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- 1. Time-Dependent Perturbation Theory Prepared by: James Salveo L. Olarve Graduate Student January 28, 2010
- 2. Introduction The presentation is about how to evaluate the probability of finding the system in any particular state at any later time when the simple Hamiltonian was added by time dependent perturbation. S o now the wave function will have perturbation-induced time dependence. The intended reader of this presentation were physics students. The author already assumed that the reader knows dirac braket notation. This presentation was made to facilitate learning in quantum mechanics.
- 3. Time-Dependent Perturb Hamiltonian We look at a Hamiltonian is some time-dependent perturbation in which we assumed to be small compared to the time-independent part. here unperturbed eigenvalue equation Note: We label here not since for a time-dependent Hamiltonian, the energy will not be conserved. Therefore energy corrections are futile to solve Now, even for V=0, the wave functions have the usual time dependence with as constant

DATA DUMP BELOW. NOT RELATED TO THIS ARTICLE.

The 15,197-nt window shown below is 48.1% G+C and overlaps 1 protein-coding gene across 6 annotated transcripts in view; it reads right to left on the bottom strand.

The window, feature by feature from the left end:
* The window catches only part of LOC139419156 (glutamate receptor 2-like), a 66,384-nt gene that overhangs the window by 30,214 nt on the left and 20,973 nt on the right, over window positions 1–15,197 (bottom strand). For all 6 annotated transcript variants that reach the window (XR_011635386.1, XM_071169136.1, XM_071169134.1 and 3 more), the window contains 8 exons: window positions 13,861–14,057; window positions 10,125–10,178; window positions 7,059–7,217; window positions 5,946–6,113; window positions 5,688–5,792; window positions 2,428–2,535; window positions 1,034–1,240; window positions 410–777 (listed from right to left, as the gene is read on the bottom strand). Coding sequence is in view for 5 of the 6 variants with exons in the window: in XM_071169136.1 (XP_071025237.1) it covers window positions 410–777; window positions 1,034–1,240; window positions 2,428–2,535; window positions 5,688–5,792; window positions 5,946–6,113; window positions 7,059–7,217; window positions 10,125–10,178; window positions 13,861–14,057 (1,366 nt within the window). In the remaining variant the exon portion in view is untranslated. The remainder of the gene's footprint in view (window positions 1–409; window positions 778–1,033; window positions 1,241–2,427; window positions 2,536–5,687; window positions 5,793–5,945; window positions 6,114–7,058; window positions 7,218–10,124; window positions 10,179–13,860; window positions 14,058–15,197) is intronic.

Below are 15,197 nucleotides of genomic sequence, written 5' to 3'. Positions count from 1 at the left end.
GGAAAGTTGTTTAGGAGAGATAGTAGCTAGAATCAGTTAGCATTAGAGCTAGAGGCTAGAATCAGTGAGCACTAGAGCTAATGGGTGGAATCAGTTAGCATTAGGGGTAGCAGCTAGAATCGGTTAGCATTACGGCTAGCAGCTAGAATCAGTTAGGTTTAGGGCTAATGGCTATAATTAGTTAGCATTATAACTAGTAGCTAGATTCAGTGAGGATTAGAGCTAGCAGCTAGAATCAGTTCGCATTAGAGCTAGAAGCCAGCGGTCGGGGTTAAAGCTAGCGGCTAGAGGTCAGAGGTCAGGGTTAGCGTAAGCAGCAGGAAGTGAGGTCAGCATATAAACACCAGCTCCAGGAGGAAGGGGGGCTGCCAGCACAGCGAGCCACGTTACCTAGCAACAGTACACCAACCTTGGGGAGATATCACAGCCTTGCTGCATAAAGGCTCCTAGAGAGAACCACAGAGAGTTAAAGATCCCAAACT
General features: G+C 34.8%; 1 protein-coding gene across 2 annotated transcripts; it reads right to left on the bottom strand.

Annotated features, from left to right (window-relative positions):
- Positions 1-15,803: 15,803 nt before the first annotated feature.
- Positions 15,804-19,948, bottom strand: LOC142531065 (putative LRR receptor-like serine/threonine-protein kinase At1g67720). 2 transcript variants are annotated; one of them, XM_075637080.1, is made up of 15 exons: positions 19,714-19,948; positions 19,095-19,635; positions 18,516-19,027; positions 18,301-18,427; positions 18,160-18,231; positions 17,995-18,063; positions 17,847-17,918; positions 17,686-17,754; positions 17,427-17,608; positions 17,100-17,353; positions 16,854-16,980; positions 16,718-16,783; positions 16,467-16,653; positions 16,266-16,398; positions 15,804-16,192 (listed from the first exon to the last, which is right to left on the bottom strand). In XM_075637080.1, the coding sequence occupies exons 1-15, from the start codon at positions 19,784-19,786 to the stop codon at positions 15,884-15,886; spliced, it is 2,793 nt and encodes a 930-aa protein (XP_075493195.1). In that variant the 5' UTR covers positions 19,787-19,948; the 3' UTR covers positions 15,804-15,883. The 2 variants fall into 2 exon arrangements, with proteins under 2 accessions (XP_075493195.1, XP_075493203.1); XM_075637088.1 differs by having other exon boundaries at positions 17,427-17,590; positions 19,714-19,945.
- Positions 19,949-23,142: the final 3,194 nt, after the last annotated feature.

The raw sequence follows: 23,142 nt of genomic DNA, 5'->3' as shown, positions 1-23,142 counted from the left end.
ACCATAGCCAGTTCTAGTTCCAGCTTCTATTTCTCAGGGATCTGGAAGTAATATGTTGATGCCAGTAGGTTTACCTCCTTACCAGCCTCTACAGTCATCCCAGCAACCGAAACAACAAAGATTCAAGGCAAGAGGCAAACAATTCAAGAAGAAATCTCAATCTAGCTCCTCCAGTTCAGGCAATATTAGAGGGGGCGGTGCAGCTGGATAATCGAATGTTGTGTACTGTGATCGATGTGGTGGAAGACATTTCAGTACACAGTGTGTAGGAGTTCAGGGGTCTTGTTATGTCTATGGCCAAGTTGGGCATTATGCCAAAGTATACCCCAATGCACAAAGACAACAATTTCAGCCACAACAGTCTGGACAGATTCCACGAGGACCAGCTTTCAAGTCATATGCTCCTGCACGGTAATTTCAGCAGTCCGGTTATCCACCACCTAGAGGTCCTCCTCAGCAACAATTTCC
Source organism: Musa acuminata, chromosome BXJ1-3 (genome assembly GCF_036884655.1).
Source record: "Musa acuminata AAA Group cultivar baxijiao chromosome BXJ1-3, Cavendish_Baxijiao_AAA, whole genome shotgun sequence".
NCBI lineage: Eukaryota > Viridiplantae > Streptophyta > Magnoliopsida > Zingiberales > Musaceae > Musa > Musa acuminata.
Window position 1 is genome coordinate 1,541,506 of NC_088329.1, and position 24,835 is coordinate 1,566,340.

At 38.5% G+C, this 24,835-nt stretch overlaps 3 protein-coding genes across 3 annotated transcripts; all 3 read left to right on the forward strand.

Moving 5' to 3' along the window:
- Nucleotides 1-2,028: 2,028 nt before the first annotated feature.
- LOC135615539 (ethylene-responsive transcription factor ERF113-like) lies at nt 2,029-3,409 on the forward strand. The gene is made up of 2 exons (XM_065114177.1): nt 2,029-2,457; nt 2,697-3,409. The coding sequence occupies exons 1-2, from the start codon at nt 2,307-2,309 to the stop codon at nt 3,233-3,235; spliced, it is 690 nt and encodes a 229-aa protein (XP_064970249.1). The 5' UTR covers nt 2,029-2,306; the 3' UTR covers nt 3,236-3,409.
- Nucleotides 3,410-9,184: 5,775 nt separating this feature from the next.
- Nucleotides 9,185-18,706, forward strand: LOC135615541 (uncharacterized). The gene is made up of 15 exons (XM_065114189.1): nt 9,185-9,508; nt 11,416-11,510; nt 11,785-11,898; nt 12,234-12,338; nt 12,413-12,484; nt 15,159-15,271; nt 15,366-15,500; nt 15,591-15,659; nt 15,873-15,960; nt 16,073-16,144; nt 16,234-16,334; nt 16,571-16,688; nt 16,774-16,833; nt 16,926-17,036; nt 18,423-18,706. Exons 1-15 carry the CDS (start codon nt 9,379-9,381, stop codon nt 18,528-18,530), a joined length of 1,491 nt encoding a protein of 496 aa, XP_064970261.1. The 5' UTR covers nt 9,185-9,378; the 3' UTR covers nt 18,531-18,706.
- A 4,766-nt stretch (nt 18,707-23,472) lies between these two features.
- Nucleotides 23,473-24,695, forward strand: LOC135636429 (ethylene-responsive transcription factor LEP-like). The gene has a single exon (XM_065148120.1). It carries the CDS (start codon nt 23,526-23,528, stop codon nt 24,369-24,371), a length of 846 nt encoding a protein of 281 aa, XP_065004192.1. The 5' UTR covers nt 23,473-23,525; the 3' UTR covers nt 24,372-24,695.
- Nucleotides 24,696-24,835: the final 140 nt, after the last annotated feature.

- 4. On introducing the acquire time dependence Time-Dependent Perturb Hamiltonian This time dependence can be determined by Schödinger’s Equation with
- 5. Time-Dependent Perturb Hamiltonian Now, Taking the inner product with the bra and introducing
- 6. Time-Dependent Perturb Hamiltonian This is a matrix differential equation for the and solving this set of coupled equations will give us the , and hence the probability of finding the system in any particular state at any later time.
- 7. If the system is in initial state at t = 0, the probability amplitude for it being in state at time t is to leading order in the perturbation Time-Dependent Perturb Hamiltonian The probability that the system is in fact in state at time t is therefore Obviously, this is only going to be a good approximation if it predicts that the probability of transition is small—otherwise we need to go to higher order, using the Interaction Representation
- 8. Reference: <ul><li>Retrieved from http://galileo.phys.virginia.edu/classes/752.mf1i.spring03/Time_Ind_PT.htm , January 19 2010, Michael Fowler. </li></ul><ul><li>Introduction to Quantum Mechanics. David J. Griffiths. 1994 </li></ul>

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